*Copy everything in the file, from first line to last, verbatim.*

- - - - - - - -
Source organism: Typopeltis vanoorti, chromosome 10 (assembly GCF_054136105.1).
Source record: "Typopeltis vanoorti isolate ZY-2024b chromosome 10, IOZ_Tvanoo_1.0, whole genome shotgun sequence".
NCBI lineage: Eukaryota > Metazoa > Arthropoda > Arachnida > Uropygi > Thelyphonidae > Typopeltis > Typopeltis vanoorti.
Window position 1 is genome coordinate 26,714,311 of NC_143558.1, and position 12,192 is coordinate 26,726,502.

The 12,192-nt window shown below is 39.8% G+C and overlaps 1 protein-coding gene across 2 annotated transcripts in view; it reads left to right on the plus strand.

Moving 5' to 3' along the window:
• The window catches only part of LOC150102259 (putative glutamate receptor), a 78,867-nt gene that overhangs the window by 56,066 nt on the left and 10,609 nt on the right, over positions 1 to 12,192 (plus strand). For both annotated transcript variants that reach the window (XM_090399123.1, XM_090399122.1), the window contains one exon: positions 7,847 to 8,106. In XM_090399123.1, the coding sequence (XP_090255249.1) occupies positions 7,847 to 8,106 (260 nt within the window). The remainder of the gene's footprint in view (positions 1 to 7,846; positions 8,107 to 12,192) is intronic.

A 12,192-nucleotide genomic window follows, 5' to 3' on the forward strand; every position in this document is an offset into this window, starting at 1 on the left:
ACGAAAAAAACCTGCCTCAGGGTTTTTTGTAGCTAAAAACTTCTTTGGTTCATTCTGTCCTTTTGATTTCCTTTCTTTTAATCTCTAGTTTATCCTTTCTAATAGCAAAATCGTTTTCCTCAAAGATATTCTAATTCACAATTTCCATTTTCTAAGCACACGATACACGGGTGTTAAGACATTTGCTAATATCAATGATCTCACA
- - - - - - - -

Source organism: Typopeltis vanoorti, chromosome 10 (assembly GCF_054136105.1).
Source record: "Typopeltis vanoorti isolate ZY-2024b chromosome 10, IOZ_Tvanoo_1.0, whole genome shotgun sequence".
NCBI lineage: Eukaryota > Metazoa > Arthropoda > Arachnida > Uropygi > Thelyphonidae > Typopeltis > Typopeltis vanoorti.
Window position 1 is genome coordinate 26,714,311 of NC_143558.1, and position 12,192 is coordinate 26,726,502.

The 12,192-nt window shown below is 39.8% G+C and overlaps 1 protein-coding gene across 2 annotated transcripts in view; it reads left to right on the plus strand.

Moving 5' to 3' along the window:
• The window catches only part of LOC150102259 (putative glutamate receptor), a 78,867-nt gene that overhangs the window by 56,066 nt on the left and 10,609 nt on the right, over positions 1 to 12,192 (plus strand). For both annotated transcript variants that reach the window (XM_090399123.1, XM_090399122.1), the window contains one exon: positions 7,847 to 8,106. In XM_090399123.1, the coding sequence (XP_090255249.1) occupies positions 7,847 to 8,106 (260 nt within the window). The remainder of the gene's footprint in view (positions 1 to 7,846; positions 8,107 to 12,192) is intronic.

A 12,192-nucleotide genomic window follows, 5' to 3' on the forward strand; every position in this document is an offset into this window, starting at 1 on the left:
ACGAAAAAAACCTGCCTCAGGGTTTTTTGTAGCTAAAAACTTCTTTGGTTCATTCTGTCCTTTTGATTTCCTTTCTTTTAATCTCTAGTTTATCCTTTCTAATAGCAAAATCGTTTTCCTCAAAGATATTCTAATTCACAATTTCCATTTTCTAAGCACACGATACACGGGTGTTAAGACATTTGCTAATATCAATGATCTCACA